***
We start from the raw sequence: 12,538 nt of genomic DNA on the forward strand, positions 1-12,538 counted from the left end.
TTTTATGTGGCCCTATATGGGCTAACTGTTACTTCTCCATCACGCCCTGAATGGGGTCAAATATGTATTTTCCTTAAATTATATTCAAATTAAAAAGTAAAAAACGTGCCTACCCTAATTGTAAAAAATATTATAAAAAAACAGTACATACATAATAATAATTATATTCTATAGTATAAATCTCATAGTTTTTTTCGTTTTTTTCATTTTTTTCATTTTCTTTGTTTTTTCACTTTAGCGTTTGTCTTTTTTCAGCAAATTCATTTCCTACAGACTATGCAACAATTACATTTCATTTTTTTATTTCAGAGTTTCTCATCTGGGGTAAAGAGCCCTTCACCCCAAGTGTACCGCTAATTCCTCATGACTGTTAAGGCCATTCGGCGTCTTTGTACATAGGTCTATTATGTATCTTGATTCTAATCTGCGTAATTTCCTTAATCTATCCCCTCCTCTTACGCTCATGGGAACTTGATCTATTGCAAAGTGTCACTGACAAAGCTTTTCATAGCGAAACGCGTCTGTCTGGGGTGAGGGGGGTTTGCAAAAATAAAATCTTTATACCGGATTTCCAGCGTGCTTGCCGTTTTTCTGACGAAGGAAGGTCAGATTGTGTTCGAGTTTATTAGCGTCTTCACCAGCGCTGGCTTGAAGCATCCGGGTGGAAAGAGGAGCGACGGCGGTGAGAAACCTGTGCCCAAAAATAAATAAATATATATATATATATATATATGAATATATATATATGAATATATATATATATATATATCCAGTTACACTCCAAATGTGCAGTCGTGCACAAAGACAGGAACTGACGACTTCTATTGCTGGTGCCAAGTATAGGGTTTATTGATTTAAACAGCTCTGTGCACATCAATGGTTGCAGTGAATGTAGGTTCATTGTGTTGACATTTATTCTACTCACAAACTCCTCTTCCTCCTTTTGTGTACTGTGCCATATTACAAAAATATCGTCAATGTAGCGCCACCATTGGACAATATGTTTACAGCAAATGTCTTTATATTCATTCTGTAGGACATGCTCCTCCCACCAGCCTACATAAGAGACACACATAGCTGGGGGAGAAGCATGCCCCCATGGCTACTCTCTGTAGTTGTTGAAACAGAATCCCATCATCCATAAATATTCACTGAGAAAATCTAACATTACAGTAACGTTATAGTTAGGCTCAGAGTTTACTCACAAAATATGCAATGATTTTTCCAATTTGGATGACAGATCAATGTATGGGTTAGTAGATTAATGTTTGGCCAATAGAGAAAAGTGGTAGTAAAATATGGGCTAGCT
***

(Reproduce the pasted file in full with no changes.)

We start from the raw sequence: 12,538 nt of genomic DNA on the forward strand, positions 1-12,538 counted from the left end.
TTTTATGTGGCCCTATATGGGCTAACTGTTACTTCTCCATCACGCCCTGAATGGGGTCAAATATGTATTTTCCTTAAATTATATTCAAATTAAAAAGTAAAAAACGTGCCTACCCTAATTGTAAAAAATATTATAAAAAAACAGTACATACATAATAATAATTATATTCTATAGTATAAATCTCATAGTTTTTTTCGTTTTTTTCATTTTTTTCATTTTCTTTGTTTTTTCACTTTAGCGTTTGTCTTTTTTCAGCAAATTCATTTCCTACAGACTATGCAACAATTACATTTCATTTTTTTATTTCAGAGTTTCTCATCTGGGGTAAAGAGCCCTTCACCCCAAGTGTACCGCTAATTCCTCATGACTGTTAAGGCCATTCGGCGTCTTTGTACATAGGTCTATTATGTATCTTGATTCTAATCTGCGTAATTTCCTTAATCTATCCCCTCCTCTTACGCTCATGGGAACTTGATCTATTGCAAAGTGTCACTGACAAAGCTTTTCATAGCGAAACGCGTCTGTCTGGGGTGAGGGGGGTTTGCAAAAATAAAATCTTTATACCGGATTTCCAGCGTGCTTGCCGTTTTTCTGACGAAGGAAGGTCAGATTGTGTTCGAGTTTATTAGCGTCTTCACCAGCGCTGGCTTGAAGCATCCGGGTGGAAAGAGGAGCGACGGCGGTGAGAAACCTGTGCCCAAAAATAAATAAATATATATATATATATATATATGAATATATATATATGAATATATATATATATATATATCCAGTTACACTCCAAATGTGCAGTCGTGCACAAAGACAGGAACTGACGACTTCTATTGCTGGTGCCAAGTATAGGGTTTATTGATTTAAACAGCTCTGTGCACATCAATGGTTGCAGTGAATGTAGGTTCATTGTGTTGACATTTATTCTACTCACAAACTCCTCTTCCTCCTTTTGTGTACTGTGCCATATTACAAAAATATCGTCAATGTAGCGCCACCATTGGACAATATGTTTACAGCAAATGTCTTTATATTCATTCTGTAGGACATGCTCCTCCCACCAGCCTACATAAGAGACACACATAGCTGGGGGAGAAGCATGCCCCCATGGCTACTCTCTGTAGTTGTTGAAACAGAATCCCATCATCCATAAATATTCACTGAGAAAATCTAACATTACAGTAACGTTATAGTTAGGCTCAGAGTTTACTCACAAAATATGCAATGATTTTTCCAATTTGGATGACAGATCAATGTATGGGTTAGTAGATTAATGTTTGGCCAATAGAGAAAAGTGGTAGTAAAATATGGGCTAGCT